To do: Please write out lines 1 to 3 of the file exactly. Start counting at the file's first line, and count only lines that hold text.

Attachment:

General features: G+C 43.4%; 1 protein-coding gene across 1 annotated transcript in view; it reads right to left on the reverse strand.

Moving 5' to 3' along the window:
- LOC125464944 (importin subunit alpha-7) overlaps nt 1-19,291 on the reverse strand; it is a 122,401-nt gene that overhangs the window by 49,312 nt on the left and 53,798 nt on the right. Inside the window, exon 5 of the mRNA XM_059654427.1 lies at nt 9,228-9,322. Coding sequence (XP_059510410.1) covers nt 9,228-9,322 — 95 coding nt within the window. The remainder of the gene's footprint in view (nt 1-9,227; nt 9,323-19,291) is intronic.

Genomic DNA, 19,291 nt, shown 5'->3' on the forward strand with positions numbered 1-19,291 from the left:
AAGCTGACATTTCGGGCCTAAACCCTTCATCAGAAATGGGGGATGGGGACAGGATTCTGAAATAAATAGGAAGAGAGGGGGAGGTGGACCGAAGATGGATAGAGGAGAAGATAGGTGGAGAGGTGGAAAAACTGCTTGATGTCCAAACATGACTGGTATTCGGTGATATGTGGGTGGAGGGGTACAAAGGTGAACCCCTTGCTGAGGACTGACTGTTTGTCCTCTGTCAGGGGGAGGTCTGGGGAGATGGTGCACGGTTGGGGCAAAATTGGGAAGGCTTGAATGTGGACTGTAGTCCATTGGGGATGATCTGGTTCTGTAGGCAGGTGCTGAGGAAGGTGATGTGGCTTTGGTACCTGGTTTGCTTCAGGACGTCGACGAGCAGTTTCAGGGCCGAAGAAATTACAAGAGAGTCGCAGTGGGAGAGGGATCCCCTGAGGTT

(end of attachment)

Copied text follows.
General features: G+C 43.4%; 1 protein-coding gene across 1 annotated transcript in view; it reads right to left on the reverse strand.

Moving 5' to 3' along the window:
- LOC125464944 (importin subunit alpha-7) overlaps nt 1-19,291 on the reverse strand; it is a 122,401-nt gene that overhangs the window by 49,312 nt on the left and 53,798 nt on the right. Inside the window, exon 5 of the mRNA XM_059654427.1 lies at nt 9,228-9,322. Coding sequence (XP_059510410.1) covers nt 9,228-9,322 — 95 coding nt within the window. The remainder of the gene's footprint in view (nt 1-9,227; nt 9,323-19,291) is intronic.